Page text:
Excellent. Not what I expected. Definately thought-provoking, interesting and complex. It is not the Plot of what happens that will keep you reading. It is the internal process of dear Gwynneve.
Vranitzky More than 1 year ago
The Abiding Wisdom of a Sixth Century Woman I consider Confessions of a Pagan Nun to be a wisdom book. It is among the most beautiful books I have ever read. Set in early 6th Century Ireland, approximately 50 years after St. Patrick's Declaration, it is a portrait of the final transition from Pagan to Christian Ireland. A novel, it purports to be the confessions of Gwynneve, long an apprentice to one of the last Druid priests (a master of languages) and now a Catholic nun at the Convent of St. Brigit. She writes of both her past life and her present life, in alternating chapters. For her, having lived her life as a Pagan, and having converted to Christianity more by choice than conscience -- a necessary survival move -- she begins to discover a deep commonality between her old Pagan beliefs and her new Christian beliefs. In the course of this profoundly life-affirming but ultimately tragic novel, what she finally unearths within the bottomless precincts of her own mind, heart, and spirit is a profound womanly wisdom and understanding. The ending made me weep long and hard. There's magic here, in the oldest, best senses -- the magic of life itself, and the healing magic of storytelling, in its ability to powerfully remind us of that fact.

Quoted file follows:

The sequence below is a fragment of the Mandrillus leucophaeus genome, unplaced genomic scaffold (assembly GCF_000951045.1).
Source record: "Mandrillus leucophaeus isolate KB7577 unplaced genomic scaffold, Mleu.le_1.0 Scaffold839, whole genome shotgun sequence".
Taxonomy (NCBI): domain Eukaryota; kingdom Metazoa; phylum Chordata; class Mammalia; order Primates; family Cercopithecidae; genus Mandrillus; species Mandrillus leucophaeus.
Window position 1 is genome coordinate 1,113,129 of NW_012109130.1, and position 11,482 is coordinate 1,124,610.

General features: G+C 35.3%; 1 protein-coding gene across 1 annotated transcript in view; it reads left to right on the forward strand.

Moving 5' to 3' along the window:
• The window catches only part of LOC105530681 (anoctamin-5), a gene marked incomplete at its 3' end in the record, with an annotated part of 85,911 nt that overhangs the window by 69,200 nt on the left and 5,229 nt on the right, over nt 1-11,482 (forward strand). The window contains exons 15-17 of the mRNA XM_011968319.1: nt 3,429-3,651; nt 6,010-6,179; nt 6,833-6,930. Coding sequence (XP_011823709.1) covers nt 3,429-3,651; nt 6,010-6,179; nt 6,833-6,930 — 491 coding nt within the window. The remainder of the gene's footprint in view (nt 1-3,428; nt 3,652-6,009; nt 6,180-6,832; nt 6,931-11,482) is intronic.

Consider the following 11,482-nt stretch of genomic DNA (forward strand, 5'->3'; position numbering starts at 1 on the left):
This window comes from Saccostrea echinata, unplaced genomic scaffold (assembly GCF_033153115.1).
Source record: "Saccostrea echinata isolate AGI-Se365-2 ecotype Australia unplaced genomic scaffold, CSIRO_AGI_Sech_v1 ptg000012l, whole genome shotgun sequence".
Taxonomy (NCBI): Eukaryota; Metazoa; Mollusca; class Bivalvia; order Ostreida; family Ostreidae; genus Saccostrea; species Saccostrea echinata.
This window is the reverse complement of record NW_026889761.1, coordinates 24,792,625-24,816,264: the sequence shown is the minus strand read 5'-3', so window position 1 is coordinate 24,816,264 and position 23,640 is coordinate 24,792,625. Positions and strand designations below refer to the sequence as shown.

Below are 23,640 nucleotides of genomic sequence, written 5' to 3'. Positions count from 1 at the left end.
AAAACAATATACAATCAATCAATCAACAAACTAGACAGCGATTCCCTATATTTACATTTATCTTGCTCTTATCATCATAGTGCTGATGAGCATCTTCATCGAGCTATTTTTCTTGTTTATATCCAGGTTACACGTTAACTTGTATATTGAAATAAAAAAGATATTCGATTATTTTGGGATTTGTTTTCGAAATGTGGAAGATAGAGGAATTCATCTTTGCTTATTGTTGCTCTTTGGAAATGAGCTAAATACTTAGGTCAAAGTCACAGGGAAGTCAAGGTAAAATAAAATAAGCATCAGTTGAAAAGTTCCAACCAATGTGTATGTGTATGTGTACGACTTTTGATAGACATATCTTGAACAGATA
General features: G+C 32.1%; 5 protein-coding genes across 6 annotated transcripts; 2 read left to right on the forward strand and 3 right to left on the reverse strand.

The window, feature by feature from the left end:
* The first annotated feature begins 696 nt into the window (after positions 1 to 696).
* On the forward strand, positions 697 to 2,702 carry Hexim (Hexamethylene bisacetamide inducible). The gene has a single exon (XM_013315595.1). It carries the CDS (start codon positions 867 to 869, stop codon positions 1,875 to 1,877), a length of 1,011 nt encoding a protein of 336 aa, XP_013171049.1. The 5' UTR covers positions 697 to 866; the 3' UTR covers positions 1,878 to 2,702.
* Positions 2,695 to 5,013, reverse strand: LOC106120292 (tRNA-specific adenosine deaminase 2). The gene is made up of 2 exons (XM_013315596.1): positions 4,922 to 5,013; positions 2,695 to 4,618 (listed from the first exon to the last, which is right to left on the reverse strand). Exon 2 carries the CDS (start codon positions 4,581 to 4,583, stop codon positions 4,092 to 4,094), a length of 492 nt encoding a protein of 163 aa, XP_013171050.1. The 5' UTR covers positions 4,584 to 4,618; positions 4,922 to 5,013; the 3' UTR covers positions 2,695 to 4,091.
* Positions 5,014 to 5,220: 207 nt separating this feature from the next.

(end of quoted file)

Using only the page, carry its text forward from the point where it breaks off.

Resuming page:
ouch2om More than 1 year ago